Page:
Jump to ContentJump to Main Navigation
The Theatre of NationIrish Drama and Cultural Nationalism 1890-1916$
Users without a subscription are not able to see the full content.

Ben Levitas

Print publication date: 2002

Print ISBN-13: 9780199253432

Published to Oxford Scholarship Online: January 2010

DOI: 10.1093/acprof:oso/9780199253432.001.0001

Show Summary Details
Page of

PRINTED FROM OXFORD SCHOLARSHIP ONLINE (oxford.universitypressscholarship.com). (c) Copyright Oxford University Press, 2021. All Rights Reserved. An individual user may print out a PDF of a single chapter of a monograph in OSO for personal use. date: 16 June 2021

The Union of Sceptics, 1903–1906

The Union of Sceptics, 1903–1906

(p.75) 3 The Union of Sceptics, 1903–1906
The Theatre of Nation


Oxford University Press

This chapter examines the fracture of the theatre movement and cultural nationalist alliances in the post-Boer period. Yeats, with financial backing from Annie Horniman, was able to set up the INTS in the Abbey Theatre and establish the organisation as a professional company. Cultural nationalists, particularly Griffith and Moran, attacked the theatre for rejecting propagandist imperatives; however, their attack on Synge reveals a conservative nationalist agenda also evident in their anti-Semitic support for the Limerick Pogrom of 1903. Beyond the apparent oppositions, however, a ‘union of Sceptics’, often in left-literati combinations, operated to suggest alternatives. Journals such as Dana, the Nationist, and the National Democrat; theatre groups such as the Theatre of Ireland and the Ulster Literary Theatre; and the range of material available at the Abbey from Colum, Boyle and Lady Gregory demonstrate a broad spectrum of opinion.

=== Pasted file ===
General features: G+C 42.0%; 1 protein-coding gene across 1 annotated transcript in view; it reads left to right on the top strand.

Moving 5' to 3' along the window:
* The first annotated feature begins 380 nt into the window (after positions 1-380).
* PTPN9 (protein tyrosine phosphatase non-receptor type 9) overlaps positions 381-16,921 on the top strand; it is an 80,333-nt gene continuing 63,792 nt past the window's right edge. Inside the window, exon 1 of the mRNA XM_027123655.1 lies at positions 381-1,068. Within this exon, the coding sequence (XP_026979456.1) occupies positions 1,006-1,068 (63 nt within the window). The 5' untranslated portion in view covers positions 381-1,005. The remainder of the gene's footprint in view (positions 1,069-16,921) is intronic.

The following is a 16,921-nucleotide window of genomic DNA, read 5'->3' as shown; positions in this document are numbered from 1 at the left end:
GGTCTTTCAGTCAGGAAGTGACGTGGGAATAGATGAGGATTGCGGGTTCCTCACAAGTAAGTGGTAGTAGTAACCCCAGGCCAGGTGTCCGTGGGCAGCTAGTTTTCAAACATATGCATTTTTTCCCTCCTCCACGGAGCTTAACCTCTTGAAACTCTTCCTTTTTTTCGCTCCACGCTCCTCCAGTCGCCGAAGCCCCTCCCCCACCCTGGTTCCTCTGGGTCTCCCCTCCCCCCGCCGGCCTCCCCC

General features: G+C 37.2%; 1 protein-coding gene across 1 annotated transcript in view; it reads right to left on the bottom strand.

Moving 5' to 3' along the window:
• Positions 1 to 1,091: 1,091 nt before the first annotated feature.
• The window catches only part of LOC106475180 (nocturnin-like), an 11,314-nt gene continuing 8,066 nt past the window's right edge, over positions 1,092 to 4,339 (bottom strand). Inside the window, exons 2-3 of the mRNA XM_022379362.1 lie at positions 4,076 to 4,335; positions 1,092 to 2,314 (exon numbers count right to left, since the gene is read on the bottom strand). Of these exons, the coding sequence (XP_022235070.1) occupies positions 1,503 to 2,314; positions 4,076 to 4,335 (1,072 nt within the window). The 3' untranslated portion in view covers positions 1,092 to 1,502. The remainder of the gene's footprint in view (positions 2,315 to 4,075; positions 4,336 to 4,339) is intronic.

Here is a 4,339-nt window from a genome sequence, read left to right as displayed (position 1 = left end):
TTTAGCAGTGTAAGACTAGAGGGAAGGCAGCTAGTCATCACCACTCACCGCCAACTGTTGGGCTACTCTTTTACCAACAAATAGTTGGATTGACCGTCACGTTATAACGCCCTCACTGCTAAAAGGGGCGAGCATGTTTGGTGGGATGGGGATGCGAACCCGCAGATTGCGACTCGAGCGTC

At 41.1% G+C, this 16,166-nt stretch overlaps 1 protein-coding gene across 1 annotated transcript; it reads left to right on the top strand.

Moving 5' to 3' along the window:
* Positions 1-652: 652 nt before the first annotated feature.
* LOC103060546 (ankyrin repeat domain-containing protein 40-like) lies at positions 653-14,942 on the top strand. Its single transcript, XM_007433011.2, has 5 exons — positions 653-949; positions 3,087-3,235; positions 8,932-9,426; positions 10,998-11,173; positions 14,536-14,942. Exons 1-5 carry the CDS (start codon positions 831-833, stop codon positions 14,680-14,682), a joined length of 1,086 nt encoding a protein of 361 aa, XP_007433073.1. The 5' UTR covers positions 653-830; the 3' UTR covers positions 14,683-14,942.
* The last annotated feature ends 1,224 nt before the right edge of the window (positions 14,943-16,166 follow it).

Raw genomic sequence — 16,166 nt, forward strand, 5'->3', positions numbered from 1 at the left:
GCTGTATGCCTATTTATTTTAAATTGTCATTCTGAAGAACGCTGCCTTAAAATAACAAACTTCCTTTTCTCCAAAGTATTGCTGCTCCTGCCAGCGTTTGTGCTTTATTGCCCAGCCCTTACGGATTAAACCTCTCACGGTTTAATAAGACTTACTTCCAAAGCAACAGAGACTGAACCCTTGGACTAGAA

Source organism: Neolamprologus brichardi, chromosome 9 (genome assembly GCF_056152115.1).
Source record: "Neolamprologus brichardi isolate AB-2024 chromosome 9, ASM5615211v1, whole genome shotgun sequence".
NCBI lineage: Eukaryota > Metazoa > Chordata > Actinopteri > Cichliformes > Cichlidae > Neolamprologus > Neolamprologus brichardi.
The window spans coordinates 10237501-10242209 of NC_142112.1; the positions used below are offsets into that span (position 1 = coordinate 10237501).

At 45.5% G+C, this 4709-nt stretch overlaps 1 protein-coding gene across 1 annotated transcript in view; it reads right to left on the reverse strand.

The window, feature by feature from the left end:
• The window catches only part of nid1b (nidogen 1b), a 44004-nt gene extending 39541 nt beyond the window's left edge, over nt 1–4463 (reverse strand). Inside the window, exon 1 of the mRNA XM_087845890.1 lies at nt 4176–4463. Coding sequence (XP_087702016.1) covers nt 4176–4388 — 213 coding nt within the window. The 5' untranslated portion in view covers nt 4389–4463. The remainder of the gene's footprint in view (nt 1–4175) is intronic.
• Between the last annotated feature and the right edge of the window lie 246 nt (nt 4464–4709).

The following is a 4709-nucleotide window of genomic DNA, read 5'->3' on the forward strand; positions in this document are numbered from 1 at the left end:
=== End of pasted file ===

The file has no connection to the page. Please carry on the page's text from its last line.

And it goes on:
Keywords:   Yeats, Synge, Horniman, Abbey Theatre, Griffith, Limerick Pogrom, Moran, Padraic Colum, William Boyle, Lady Gregory

Oxford Scholarship Online requires a subscription or purchase to access the full text of books within the service. Public users can however freely search the site and view the abstracts and keywords for each book and chapter.

Please, subscribe or login to access full text content.

If you think you should have access to this title, please contact your librarian.

To troubleshoot, please check our FAQs , and if you can't find the answer there, please contact us .